1The Lochness Monster
In 1933, a single photograph was sent to the Daily Express in Britain regarding a bizarre sighting. It showed the silhouette of what looked like a dinosaur swimming in Lake Lochness. From then on, travelers ventured to its shores to try and catch a glimpse of the monster. The legend of Nessie survives to this day, and she has become an endearing beast in the hearts and minds of people all over the world.
Nessie's first sighting is mentioned in the “Life of St. Columba,” by Adamnan, written in the 6th-century. The Irish monk saw a few men burying someone by the river Ness. When he enquired about it, he was told that the man was attacked by a water beast when he went swimming. And so the legend of Nessie began!
2The Abominable Snowman
Believed to roam the cold, harsh terrain near Nepal and Tibet, the Abominable Snowman, or Yeti, might be a species related closely to primitive man.
Those who have claimed to see it say that it has grey, brownish hair and stands nearly 6 foot tall. The first sighting occurred in 1921 when English Lt. Colonel Charles Howard Bury came across its possible footprints on an expedition. His guides told him that they were made by the “wild man of the snows" and called it the “Metoh-kangmi” which roughly translates to "man-bear snowman."
According to legend, the Lepcha people used to worship a beast as tall as a glacier as a god of the hunt. Many other Himalayan tribes have also mentioned the presence of a wild man. Is it a monster, a myth or just a large bear? We might never know.
Bigfoot has captured the imagination of hundreds of thousands of people all over the world.
The beast is said to be at least 8 foot tall with brownish red fur. People who claim to have seen it say that it smells bad and has a scream is very different from anything you've ever heard.
So far, nearly 900 footprints have been found. Today, the legend of Bigfoot is integrated into the very fabric of pop culture to the point where it’s more of a meme than a monster. But who knows? Maybe it lurks closer than you think!
The name might mean “goat sucker” but don’t let it fool you—the Chupacabra is said to be one mean monster. The first reported sighting of this creature was in Puerto Rico, but they started gradually occurring all over the Americas.
In 1995 eight sheep were found dead in Puerto Rico, entirely drained of blood with puncture marks on their chests. At first, the killings were thought to be the work of a cult, but as time went by, more and more animals started dying in similar ways. Hence, the legend of the Chupacabra began.
According to various eyewitnesses, the Chupacabra is said to be a reptilian-like creature with leathery scales and sharp spines on its back. It is also supposed to be nearly 4 feet tall when walking on all fours.
The Kraken is a legendary sea monster that can take down entire ships with ease. One of the first mentions of this creature comes from the 13th-century Icelandic saga, “Orvar-Oddr," which is about two sea monsters, the Hafgufa and Lyngbakr. Many believe that the former is the one and only Kraken.
There is a real possibility that the legend of the Kraken real, in the form of what we know now as the giant squid. However, scientists agree that majority of sea creatures haven’t even been discovered yet. Perhaps somewhere, deep under the seas, there is a gigantic monster waiting for ships to pass.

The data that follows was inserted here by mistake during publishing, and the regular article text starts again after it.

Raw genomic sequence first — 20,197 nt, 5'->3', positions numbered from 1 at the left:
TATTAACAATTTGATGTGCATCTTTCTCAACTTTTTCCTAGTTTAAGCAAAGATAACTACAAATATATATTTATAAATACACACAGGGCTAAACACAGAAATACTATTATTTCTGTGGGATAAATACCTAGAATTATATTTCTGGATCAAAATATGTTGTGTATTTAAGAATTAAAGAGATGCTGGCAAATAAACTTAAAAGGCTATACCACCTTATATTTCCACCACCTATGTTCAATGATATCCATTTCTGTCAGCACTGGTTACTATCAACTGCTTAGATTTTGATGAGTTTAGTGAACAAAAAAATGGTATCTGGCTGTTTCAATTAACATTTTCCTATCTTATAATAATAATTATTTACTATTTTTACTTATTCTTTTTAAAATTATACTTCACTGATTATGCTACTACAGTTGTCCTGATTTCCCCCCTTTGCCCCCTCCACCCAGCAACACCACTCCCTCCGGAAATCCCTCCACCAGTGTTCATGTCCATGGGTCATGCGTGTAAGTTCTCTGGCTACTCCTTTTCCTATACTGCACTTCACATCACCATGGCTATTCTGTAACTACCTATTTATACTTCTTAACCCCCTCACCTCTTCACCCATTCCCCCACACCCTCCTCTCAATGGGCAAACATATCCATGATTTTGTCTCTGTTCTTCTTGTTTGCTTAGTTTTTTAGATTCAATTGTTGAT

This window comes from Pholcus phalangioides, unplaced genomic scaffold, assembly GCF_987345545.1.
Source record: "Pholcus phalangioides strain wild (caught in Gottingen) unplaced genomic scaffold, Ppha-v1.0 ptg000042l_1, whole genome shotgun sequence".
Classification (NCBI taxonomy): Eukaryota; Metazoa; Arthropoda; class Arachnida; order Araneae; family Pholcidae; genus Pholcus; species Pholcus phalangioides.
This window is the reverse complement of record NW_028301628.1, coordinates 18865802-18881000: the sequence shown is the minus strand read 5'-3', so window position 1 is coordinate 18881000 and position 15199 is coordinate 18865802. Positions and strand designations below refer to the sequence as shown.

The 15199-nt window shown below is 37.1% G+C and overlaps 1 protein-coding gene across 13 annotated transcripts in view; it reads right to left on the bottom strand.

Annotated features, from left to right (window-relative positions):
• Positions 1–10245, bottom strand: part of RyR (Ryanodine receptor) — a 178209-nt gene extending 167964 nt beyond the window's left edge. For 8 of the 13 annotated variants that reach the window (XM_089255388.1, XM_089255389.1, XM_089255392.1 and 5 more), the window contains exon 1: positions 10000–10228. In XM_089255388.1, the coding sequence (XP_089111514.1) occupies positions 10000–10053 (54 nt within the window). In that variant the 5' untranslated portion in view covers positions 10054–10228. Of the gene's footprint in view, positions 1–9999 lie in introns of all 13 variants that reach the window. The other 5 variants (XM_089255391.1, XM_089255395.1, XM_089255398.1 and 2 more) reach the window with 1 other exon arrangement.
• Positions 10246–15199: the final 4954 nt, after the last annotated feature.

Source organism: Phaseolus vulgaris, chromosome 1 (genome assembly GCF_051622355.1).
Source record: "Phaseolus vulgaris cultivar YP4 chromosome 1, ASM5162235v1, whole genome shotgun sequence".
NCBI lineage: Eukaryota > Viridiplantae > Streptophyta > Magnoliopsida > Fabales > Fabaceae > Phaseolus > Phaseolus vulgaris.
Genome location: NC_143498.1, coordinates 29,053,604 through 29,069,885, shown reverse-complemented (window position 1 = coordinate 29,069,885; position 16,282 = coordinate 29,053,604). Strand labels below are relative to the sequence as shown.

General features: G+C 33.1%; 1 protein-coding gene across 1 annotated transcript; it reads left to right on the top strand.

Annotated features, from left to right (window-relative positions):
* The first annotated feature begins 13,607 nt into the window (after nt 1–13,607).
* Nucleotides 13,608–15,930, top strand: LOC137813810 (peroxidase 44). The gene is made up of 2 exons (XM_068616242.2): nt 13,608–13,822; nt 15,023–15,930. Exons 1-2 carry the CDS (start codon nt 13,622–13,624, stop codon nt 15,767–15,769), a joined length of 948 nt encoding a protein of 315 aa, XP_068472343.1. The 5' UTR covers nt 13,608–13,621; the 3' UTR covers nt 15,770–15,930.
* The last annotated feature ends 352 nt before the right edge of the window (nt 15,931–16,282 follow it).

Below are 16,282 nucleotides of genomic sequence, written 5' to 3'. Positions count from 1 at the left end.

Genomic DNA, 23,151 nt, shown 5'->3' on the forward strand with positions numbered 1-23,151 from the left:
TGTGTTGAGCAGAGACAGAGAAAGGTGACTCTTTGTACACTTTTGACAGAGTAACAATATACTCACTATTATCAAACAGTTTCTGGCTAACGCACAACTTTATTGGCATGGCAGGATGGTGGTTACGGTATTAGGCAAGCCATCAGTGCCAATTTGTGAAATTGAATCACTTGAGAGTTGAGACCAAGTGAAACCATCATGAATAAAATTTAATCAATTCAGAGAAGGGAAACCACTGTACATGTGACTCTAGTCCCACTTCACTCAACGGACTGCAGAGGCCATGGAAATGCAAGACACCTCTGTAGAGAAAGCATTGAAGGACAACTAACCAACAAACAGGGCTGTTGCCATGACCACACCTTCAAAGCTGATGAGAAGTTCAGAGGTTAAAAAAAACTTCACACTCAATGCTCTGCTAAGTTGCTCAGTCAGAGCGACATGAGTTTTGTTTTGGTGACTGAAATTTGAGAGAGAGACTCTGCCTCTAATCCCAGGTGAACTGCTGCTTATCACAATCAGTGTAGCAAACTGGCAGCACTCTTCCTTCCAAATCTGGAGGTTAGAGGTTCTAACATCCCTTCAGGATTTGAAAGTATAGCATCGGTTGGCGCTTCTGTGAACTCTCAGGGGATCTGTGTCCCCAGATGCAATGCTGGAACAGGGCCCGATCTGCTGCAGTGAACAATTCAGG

The very first mention of a vampire is in Greek mythology. In the story, a young man falls in love with a woman after visiting the temple of Apollo, the sun god. He asked her to marry him, but Apollo wanted her for himself. He cursed the young man out of jealousy and confined him to a life of darkness. If he ever came out in the sun, his skin would burn and turn to ash.
The distraught young man sought out Hades, the lord of the underworld. He made a deal where to steal the silver bow of Artemis, the goddess of the hunt. While he carried out his mission, he was caught and got cursed again. From that moment, the mere touch of silver on his skin would cause excruciating agony. She later felt sorry for the poor soul and bestowed long fangs, superhuman strength, and immortality upon him. Over the years, the myth of the vampire transformed from one version to another across multiple cultures from around the world.
Some believe that the first mention werewolves appeared in “The Epic of Gilgamesh” in which the main character rejects a potential lover because she turned her old lover into a wolf.
Another early mention of werewolves can be seen in “The Legend of Lycaon." Lycaon serves Zeus food made from the carcass of a boy. Furious at the disrespect shown towards him, Zeus turns Lycaon and all his sons into wolves.
More modern representations of werewolves can be seen in early Nordic folktales such as “the Saga of the Volsungs.” A father and his son discover wolf pelts that can transform people into wolves for ten days. Both father and son wear the pelts and wreak havoc in the forest, killing everything in sight.
8The Giant Anaconda
The giant anaconda might perhaps be the only "real" monster on our list.
Anacondas are the heaviest snakes in the world, and can easily swallow a young calf or a young alligator with ease. The biggest Anaconda has been measured to be a whopping 29 feet long, but there have been tales of larger snakes. The giant anaconda is considered to be the king of the Amazon by many native tribes. Most who claim to have seen this massive snake say that the creature has an unbearable stench.
Interestingly, most sightings have come from zoologists or explorers. Perhaps, somewhere deep in the jungles of South America, the King slithers by, waiting for its next prey.